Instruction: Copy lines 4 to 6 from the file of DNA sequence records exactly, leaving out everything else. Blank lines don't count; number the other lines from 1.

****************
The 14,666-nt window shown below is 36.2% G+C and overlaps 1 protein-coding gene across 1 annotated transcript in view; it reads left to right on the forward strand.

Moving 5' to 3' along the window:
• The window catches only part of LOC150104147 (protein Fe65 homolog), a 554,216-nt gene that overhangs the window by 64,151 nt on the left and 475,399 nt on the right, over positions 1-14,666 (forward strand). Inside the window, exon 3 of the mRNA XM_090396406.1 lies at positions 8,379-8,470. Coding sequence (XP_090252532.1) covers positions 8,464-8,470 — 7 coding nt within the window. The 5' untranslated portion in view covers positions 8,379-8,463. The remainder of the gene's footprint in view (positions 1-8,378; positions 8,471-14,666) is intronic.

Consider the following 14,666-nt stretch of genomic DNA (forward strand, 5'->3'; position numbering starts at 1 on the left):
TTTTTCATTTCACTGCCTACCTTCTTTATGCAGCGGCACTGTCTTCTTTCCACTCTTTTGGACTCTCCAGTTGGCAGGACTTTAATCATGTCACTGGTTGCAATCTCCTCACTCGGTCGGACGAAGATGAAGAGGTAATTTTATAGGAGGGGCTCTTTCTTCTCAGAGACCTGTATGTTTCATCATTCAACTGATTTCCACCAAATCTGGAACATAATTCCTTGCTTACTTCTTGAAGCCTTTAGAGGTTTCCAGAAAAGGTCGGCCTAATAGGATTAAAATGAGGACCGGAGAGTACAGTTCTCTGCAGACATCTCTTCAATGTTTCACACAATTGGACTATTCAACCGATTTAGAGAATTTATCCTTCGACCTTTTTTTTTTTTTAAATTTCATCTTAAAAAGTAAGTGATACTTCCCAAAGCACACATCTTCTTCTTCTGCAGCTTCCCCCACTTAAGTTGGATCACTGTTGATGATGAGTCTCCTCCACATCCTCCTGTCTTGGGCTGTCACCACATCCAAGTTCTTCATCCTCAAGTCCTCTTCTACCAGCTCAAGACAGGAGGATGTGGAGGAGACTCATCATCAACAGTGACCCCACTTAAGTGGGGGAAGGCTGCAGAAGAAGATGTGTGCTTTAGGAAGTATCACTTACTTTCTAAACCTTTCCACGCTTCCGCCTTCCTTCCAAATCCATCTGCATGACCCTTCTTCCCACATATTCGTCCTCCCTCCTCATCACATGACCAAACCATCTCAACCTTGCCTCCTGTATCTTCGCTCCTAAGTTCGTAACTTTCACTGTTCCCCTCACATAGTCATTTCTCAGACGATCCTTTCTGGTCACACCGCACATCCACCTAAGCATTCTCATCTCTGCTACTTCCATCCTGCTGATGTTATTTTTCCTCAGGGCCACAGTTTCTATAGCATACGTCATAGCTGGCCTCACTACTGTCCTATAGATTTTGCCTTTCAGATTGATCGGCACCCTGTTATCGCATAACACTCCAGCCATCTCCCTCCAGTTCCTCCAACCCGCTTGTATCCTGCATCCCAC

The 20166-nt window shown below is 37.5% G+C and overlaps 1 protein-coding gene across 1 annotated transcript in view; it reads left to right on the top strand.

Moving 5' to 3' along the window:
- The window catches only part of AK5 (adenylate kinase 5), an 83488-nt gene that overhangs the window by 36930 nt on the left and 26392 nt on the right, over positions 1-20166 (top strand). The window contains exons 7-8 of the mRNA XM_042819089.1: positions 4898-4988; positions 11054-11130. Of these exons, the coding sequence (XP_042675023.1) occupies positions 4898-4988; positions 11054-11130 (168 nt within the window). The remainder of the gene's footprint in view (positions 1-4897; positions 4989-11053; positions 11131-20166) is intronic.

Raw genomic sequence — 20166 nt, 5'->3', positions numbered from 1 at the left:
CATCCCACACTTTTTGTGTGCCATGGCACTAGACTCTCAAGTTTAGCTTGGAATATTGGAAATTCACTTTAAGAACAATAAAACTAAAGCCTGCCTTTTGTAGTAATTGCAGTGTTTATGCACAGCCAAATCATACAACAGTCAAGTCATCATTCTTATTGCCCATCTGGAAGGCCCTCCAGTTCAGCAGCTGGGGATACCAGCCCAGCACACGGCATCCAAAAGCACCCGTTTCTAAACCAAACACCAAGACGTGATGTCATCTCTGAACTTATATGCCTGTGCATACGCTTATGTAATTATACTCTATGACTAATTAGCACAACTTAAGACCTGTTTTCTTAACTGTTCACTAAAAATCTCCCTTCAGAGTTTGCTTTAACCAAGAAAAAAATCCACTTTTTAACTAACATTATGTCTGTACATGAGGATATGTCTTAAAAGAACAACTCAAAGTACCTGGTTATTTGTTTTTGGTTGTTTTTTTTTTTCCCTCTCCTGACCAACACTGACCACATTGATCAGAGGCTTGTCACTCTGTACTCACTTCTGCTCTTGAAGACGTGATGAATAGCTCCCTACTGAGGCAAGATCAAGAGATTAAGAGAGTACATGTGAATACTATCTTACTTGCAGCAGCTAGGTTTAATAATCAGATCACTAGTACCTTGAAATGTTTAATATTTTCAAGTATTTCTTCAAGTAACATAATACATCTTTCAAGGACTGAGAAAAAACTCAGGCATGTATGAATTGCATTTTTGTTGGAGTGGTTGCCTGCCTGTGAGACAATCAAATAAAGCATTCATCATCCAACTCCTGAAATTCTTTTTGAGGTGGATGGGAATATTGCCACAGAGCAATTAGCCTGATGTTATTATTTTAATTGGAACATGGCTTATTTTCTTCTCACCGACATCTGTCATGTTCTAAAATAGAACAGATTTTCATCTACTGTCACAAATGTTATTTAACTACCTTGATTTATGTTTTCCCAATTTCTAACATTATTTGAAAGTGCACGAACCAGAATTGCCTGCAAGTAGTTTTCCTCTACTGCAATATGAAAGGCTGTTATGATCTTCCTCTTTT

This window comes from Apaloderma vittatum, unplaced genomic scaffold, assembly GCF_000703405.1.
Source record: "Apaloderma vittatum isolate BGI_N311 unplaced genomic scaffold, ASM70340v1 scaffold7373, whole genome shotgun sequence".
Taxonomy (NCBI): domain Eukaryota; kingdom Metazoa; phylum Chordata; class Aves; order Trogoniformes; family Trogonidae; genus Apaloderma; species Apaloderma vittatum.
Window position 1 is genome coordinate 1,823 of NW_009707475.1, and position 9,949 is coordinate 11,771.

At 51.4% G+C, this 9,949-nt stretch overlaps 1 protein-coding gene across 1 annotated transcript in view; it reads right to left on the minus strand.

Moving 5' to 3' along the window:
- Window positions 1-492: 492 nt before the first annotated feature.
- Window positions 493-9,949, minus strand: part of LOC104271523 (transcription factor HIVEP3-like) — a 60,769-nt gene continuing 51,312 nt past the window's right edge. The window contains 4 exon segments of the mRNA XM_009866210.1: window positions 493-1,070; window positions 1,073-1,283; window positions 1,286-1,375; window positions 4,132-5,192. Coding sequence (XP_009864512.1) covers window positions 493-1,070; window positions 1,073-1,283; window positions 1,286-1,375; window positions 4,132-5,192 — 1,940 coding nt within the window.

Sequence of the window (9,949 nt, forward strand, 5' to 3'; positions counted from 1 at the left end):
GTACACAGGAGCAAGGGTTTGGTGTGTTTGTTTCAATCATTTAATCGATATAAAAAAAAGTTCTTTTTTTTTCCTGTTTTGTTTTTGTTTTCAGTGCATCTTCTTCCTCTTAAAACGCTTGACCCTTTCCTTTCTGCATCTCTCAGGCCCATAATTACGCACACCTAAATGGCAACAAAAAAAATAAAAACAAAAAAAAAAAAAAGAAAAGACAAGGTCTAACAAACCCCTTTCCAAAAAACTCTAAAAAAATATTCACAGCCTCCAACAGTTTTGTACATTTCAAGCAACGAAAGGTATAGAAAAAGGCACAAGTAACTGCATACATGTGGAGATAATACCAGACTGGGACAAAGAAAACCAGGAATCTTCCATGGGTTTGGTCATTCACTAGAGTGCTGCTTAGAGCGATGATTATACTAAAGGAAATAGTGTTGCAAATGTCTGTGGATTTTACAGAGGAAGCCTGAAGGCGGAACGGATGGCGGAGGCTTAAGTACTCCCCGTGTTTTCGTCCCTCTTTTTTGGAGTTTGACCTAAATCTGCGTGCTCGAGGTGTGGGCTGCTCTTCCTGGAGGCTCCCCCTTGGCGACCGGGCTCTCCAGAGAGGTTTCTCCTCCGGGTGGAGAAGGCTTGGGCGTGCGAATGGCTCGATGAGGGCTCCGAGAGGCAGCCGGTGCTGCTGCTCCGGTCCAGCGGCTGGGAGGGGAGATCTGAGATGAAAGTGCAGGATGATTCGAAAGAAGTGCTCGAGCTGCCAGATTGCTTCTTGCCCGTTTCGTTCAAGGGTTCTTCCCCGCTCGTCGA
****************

Consider the following 14,666-nt stretch of genomic DNA (forward strand, 5'->3'; position numbering starts at 1 on the left):
TTTTTCATTTCACTGCCTACCTTCTTTATGCAGCGGCACTGTCTTCTTTCCACTCTTTTGGACTCTCCAGTTGGCAGGACTTTAATCATGTCACTGGTTGCAATCTCCTCACTCGGTCGGACGAAGATGAAGAGGTAATTTTATAGGAGGGGCTCTTTCTTCTCAGAGACCTGTATGTTTCATCATTCAACTGATTTCCACCAAATCTGGAACATAATTCCTTGCTTACTTCTTGAAGCCTTTAGAGGTTTCCAGAAAAGGTCGGCCTAATAGGATTAAAATGAGGACCGGAGAGTACAGTTCTCTGCAGACATCTCTTCAATGTTTCACACAATTGGACTATTCAACCGATTTAGAGAATTTATCCTTCGACCTTTTTTTTTTTTTAAATTTCATCTTAAAAAGTAAGTGATACTTCCCAAAGCACACATCTTCTTCTTCTGCAGCTTCCCCCACTTAAGTTGGATCACTGTTGATGATGAGTCTCCTCCACATCCTCCTGTCTTGGGCTGTCACCACATCCAAGTTCTTCATCCTCAAGTCCTCTTCTACCAGCTCAAGACAGGAGGATGTGGAGGAGACTCATCATCAACAGTGACCCCACTTAAGTGGGGGAAGGCTGCAGAAGAAGATGTGTGCTTTAGGAAGTATCACTTACTTTCTAAACCTTTCCACGCTTCCGCCTTCCTTCCAAATCCATCTGCATGACCCTTCTTCCCACATATTCGTCCTCCCTCCTCATCACATGACCAAACCATCTCAACCTTGCCTCCTGTATCTTCGCTCCTAAGTTCGTAACTTTCACTGTTCCCCTCACATAGTCATTTCTCAGACGATCCTTTCTGGTCACACCGCACATCCACCTAAGCATTCTCATCTCTGCTACTTCCATCCTGCTGATGTTATTTTTCCTCAGGGCCACAGTTTCTATAGCATACGTCATAGCTGGCCTCACTACTGTCCTATAGATTTTGCCTTTCAGATTGATCGGCACCCTGTTATCGCATAACACTCCAGCCATCTCCCTCCAGTTCCTCCAACCCGCTTGTATCCTGCATCCCAC

The 20166-nt window shown below is 37.5% G+C and overlaps 1 protein-coding gene across 1 annotated transcript in view; it reads left to right on the top strand.